The Divine Lunge

Genesis 32:22-31 – The 8th Sunday of Ordinary Time – for August 3, 2014

“Jacob was left alone; and a man wrestled with him until daybreak.” (Genesis 32:24)

Jacob traveled to seek favor—forgiveness—from his brother Esau.

Jacob sent his family on ahead and remained by the River Jabbok.

River. Sunset. Night approaching...
River. Sunset. Night approaching…

It was night, with the heat of the day finally easing. The Jabbok flowed, a liquid ribbon of life among the arid hills and barren ridges. Stars glittered overhead, nocturnal jewels. A breeze soothed Jacob’s skin, carrying the smoky remnants of old campfires and lingering fragrance of his departed family.

Jacob was alone, and yet not alone.

In a darkness only partly caused by night, Jacob waited. He was alone with the countless promises that he’d broken and made and broken again, the old lies he’d crafted and sold as the truth, the shameful acts that moaned from the hidden corners of his soul.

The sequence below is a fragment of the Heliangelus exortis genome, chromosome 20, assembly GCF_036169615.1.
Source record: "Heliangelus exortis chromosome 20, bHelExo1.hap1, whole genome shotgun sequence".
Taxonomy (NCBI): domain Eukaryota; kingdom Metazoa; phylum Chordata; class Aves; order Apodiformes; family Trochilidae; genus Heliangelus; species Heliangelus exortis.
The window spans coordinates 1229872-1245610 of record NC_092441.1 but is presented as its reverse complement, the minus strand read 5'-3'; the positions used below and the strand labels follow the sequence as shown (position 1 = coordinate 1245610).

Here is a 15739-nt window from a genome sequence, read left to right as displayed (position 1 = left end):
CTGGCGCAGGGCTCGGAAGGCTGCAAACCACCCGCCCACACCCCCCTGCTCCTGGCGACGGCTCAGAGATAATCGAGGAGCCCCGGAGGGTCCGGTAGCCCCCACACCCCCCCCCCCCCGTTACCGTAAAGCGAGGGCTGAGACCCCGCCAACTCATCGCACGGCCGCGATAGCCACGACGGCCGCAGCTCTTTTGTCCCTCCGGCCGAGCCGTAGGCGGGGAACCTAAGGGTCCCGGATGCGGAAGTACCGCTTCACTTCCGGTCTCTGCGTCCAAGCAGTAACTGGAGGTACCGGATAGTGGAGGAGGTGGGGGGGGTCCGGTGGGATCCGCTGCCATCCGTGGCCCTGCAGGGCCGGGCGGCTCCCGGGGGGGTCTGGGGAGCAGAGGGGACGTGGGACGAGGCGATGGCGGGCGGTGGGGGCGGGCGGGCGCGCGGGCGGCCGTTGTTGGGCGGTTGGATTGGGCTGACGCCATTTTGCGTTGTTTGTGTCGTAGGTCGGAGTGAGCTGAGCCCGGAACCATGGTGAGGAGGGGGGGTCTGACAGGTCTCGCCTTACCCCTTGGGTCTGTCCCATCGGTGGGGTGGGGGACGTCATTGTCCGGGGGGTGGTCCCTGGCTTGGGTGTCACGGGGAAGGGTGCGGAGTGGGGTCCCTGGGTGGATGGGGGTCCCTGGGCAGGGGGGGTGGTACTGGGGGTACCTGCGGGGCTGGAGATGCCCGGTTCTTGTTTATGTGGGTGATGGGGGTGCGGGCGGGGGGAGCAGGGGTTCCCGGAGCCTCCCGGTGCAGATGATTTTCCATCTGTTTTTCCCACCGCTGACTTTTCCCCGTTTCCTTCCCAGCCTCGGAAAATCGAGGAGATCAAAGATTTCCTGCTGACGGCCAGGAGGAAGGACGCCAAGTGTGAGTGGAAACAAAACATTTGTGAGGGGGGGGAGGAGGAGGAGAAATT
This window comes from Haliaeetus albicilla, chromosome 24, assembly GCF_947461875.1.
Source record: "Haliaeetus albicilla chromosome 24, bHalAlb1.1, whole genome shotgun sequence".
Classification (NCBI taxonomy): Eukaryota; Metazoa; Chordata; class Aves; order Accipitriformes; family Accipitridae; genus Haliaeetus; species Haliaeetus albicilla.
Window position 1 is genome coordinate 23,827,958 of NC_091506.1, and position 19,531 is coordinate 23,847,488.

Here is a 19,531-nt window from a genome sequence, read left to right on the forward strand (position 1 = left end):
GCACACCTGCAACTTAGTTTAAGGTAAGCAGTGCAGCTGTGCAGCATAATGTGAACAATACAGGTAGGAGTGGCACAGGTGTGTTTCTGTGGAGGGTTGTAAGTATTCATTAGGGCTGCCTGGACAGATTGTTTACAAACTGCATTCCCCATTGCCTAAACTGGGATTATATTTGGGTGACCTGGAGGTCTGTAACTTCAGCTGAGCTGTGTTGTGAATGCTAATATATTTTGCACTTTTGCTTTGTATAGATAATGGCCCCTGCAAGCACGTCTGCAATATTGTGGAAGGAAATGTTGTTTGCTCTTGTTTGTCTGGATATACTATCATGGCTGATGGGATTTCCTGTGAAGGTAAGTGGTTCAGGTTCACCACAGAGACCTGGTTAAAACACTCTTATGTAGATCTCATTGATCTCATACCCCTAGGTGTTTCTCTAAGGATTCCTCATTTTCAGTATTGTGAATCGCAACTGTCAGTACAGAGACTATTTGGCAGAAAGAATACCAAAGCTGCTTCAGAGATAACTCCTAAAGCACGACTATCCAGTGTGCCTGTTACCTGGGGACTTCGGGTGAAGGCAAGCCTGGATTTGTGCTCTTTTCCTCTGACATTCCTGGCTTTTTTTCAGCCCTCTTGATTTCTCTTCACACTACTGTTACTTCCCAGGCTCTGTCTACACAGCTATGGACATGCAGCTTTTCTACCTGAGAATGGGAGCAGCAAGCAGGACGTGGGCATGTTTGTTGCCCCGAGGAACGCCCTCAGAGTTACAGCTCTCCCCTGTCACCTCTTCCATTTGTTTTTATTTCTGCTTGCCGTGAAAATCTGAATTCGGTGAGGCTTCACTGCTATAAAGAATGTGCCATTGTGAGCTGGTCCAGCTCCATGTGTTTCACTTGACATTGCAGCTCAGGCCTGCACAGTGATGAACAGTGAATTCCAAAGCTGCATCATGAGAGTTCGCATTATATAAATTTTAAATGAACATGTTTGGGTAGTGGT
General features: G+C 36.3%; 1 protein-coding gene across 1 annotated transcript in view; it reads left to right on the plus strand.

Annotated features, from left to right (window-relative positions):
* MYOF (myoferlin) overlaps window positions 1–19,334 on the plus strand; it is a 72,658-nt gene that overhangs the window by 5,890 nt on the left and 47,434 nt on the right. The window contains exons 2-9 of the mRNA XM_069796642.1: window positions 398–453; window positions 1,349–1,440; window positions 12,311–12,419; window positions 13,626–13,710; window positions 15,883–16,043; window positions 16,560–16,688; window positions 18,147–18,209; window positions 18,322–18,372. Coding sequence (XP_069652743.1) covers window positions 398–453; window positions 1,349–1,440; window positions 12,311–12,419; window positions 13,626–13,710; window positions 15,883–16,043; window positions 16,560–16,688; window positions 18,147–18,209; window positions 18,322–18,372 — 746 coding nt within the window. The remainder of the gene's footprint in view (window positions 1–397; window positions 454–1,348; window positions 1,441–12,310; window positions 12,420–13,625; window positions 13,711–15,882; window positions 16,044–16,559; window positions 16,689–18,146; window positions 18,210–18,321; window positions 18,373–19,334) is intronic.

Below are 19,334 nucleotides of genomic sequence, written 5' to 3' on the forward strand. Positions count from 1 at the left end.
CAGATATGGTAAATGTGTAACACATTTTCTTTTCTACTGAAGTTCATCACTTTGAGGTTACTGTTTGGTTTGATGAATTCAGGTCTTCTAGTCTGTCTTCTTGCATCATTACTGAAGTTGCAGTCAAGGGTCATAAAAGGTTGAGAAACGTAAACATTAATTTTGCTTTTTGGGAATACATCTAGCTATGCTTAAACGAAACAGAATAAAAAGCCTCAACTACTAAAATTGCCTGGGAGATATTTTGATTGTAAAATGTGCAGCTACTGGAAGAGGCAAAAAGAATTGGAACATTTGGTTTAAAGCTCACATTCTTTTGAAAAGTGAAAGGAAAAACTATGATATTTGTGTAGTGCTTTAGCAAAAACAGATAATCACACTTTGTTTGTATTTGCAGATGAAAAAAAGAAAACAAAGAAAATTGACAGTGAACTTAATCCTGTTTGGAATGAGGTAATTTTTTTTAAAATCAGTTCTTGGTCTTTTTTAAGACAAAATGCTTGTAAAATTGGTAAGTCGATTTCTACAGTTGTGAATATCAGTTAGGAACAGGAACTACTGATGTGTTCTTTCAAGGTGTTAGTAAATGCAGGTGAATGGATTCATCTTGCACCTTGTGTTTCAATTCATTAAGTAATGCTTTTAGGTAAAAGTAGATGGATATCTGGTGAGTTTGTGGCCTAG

Jacob was alone, and yet not alone.

Why did he wait?

Why had he sent his wives and children across the Jabbok?

Had Jacob intuited something, in the murmuring of the river or in the whisper of wind, which had prompted him to stay?

And then, so said Genesis, a man wrestled Jacob. It would be a brutal struggle, lasting the night, without rules, with neither adversary relenting, with Jacob sustaining injury and still fighting on.

Like Jacob we live much of our lives in darkness. But if we’re busy-busy from dawn to dusk, or if we have that rare stretch of dreamless sleep, we pretend to temporarily escape or ignore the darkness. Though often enough, the darkness of our fears find us. Continue reading →